Properly speaking, there are two main sections in this Form. The first main section is the doctrinal, or instructional, section. The conclusion of this section and the transition to the second section is in the words, “hereto assist us, the Almighty God and Father of our Lord Jesus Christ through his Holy Spirit. Amen.” Then follows the second main section, the ritual section, consisting of the Prayer, the Admonition “to lift our hearts on high in heaven,” the Communion proper, and the Thanksgiving.
When we divide the reading of the Form, we break up that first main section,—something which was never intended and which was never practiced in the past. The first, or didactic, section of the Form consists of the following sub-divisions: a) The institution; b) the self-examination; c) the positive and negative exercise of the keys of the kingdom, in which the faithful are encouraged and admonished to partake and the wicked and impenitent are warned that this communion is not for them; d) the exposition of the meaning of the Supper.
But the question is: what about that section on self-examination? Is not our preparation to take place during the preceding week, and is it not therefore altogether too late to talk about self-examination at the very service where communion is to be celebrated? And does it not make good sense to read that part of the Form a week earlier, at the preparatory service?
As I have already indicated, the negative part of my answer is that this was never the intention when this Form was composed and adopted. It could not have been the intention: for then our fathers would have made provision for this in the very language of the Form, something which they did not do. Then we would have had two forms: a preparatory form and a communion form. And besides, this has never been practiced in the past.
What then? Did our fathers actually expect the spiritual work of preparation to take place at the very service when communion was celebrated? No, they knew better than that!
This is the intent of the Form: a) On the Sunday preceding the celebration of the Lord’s Supper there is to be a preparatory sermon. The purpose of this is to admonish God’s people that they may only come to the Lord’s table as proper partakers, to examine themselves, and, if there is anything “out of the way” in their life, to remove it. Hence, the work of self-examination and preparation goes on indeed in the preceding week. For this reason the rule of having a preparatory service has been observed since the 16th. century. And besides, in by-gone years family visitation was always conducted by the elders before every celebration of the Lord’s Supper with a view to having the congregation prepared to partake. b) Then on the Sunday of communion also the section on self-examination is read,—not to initiate self-examination, but to conclude it, to summarize it. It is necessary to come to the Lord’s table in the right attitude and the right spiritual “mood.” To this end, it is necessary to perform the spiritual deed of testing one’s own heart and soul—as a conclusion of the week’s preparation—in order, positively speaking, to stimulate the heart to come to the Lord’s table in the proper attitude, that attitude which is demanded by the character and purpose of the Supper. c) And it is in this connection, thirdly, that the next section of the Form fits in beautifully: those who, having examined themselves and who are prepared, are then admonished and encouraged to come to the supper; and those who, having, applied the three-fold test of the section on self-examination, find that they are in a wrong way (not a way of sin, but a way of walking in sin and of impenitence) are warned to abstain.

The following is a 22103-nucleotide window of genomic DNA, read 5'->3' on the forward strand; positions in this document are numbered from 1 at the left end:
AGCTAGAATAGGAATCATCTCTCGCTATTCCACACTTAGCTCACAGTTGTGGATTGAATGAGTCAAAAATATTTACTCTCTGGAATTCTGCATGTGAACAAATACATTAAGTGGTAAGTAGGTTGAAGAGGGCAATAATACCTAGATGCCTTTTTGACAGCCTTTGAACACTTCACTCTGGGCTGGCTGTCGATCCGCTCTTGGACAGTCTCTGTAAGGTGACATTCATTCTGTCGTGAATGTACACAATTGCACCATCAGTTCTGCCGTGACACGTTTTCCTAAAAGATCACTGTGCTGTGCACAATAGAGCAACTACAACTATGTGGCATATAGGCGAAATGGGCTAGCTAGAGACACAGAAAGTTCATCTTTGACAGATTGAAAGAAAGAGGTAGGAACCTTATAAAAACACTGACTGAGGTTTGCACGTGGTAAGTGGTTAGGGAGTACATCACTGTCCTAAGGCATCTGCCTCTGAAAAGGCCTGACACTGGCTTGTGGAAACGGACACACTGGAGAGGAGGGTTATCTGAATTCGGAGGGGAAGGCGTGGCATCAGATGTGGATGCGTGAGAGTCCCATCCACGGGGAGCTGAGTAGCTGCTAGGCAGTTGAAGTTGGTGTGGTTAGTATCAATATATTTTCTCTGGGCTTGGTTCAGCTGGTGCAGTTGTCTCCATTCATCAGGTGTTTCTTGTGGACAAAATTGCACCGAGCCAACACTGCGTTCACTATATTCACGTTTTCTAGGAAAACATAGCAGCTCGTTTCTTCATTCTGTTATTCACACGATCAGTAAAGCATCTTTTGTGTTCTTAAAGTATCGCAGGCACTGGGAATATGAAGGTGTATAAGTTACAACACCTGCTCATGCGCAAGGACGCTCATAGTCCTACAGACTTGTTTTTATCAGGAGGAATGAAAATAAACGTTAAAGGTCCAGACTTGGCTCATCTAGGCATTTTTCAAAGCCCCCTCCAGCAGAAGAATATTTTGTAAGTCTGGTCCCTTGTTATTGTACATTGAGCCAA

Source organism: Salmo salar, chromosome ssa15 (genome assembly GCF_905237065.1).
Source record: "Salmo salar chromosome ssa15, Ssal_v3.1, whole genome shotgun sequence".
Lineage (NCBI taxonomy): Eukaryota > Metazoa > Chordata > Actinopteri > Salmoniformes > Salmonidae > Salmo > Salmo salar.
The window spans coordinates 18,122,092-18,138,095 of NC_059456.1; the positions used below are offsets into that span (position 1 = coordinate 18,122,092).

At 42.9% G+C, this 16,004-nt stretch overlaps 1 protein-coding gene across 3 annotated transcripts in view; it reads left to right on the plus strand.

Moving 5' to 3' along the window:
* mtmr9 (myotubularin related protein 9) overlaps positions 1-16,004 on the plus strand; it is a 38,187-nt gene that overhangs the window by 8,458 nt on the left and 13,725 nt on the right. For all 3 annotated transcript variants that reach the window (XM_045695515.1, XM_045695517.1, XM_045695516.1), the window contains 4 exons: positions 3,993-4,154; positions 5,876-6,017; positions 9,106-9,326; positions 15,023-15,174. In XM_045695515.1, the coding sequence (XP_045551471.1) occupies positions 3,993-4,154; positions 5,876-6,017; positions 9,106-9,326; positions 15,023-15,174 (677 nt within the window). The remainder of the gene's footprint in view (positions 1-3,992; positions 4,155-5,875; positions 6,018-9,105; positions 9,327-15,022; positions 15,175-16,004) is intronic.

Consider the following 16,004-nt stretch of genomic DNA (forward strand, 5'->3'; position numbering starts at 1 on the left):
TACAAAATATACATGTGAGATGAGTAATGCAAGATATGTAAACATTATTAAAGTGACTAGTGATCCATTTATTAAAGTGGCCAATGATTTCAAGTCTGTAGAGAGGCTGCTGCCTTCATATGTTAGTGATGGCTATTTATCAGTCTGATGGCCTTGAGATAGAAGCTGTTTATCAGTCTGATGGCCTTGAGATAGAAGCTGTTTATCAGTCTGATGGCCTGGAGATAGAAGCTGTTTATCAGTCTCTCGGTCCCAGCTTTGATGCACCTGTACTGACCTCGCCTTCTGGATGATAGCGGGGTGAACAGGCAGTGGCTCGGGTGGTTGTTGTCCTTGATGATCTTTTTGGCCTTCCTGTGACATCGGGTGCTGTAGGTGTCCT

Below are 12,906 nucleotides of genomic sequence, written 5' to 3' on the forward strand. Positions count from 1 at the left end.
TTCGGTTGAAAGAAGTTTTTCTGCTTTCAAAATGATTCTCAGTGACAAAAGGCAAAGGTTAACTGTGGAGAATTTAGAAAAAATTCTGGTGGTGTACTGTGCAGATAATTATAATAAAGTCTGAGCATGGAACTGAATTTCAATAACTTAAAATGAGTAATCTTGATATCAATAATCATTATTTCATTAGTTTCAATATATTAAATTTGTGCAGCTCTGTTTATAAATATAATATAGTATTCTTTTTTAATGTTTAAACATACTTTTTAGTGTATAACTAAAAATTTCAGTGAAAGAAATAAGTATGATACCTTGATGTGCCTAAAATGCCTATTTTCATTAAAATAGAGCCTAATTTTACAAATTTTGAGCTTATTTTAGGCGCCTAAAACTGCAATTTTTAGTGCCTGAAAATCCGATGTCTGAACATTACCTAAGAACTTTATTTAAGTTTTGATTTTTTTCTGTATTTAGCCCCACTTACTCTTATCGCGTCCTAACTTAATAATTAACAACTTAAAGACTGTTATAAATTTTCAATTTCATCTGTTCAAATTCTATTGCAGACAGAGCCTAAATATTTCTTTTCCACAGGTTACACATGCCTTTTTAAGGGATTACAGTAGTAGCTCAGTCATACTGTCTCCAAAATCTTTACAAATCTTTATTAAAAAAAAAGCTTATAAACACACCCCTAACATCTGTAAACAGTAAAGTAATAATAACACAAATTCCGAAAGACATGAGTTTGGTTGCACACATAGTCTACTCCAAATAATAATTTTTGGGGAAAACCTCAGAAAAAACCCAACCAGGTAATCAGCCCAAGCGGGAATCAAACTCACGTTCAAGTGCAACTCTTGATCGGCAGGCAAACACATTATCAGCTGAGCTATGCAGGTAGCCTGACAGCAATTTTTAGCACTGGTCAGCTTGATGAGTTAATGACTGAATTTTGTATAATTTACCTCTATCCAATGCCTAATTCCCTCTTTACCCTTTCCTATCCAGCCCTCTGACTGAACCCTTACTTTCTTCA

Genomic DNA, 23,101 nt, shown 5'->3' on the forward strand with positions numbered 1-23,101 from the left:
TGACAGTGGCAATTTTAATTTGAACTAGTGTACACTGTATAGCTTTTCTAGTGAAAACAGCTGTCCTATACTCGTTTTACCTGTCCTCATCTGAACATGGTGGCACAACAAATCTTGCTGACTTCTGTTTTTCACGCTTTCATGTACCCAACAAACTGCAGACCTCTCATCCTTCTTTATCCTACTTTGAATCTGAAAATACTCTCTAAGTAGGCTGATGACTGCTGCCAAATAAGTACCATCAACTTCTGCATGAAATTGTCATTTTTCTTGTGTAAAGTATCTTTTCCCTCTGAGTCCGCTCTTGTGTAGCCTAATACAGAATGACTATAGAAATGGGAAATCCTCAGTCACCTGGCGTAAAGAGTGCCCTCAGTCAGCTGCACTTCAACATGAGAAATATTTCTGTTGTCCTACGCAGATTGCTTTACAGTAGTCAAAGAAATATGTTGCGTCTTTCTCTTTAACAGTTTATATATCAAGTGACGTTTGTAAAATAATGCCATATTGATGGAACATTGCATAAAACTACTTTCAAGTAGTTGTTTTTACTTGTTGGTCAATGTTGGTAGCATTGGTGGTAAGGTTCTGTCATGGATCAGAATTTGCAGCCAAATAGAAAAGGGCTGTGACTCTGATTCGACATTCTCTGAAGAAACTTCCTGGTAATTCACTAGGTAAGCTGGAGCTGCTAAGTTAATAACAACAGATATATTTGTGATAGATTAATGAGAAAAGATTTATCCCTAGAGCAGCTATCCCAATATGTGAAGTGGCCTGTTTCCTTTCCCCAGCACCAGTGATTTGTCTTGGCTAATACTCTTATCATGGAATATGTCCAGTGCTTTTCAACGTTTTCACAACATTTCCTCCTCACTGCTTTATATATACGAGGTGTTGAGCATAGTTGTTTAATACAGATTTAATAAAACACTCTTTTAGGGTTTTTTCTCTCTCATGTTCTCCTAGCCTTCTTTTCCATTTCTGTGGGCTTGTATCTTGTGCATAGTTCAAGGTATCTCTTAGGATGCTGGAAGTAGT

3) I believe that this practice of dividing the Form is technically contrary to the Church Order. The Church Order (Art. 62) prescribes that “at the conclusion of the sermon and the usual prayers, the form for the administration of the Lord’s Supper, together with the prayer for that purpose, shall be read.” It does not say “part of the Form” or “the second part of the Form,” but, “the Form.” But, I hear someone say, is not the order of worship a matter for local decision? Correct, with the single exception of such matters as are prescribed by the Church Order (the Forms for Baptism and the Lord’s Supper, for instance) and which can only be changed by synodical decision, i.e., the agreement of all the churches in common.
Why, then,—I hear someone say—do you not protest this illegal practice? My answer personally is, in the first place, that this is no great matter of principle for me. Secondly, things of this kind are sometimes better changed by instruction and by overture than by protest, appeal, and decree. But these matters are worth considering; and they certainly ought to be carefully considered by consistories. Moreover, I think that if any consistory thinks that our Form should be divided, or that other revisions are necessary, they should give all the churches the benefit of their thinking, so that changes may be achieved in the proper way, and so that proper liturgical uniformity may be maintained in the churches.
I hope that my correspondent and our readers generally may now at least see some of these problems a bit more clearly.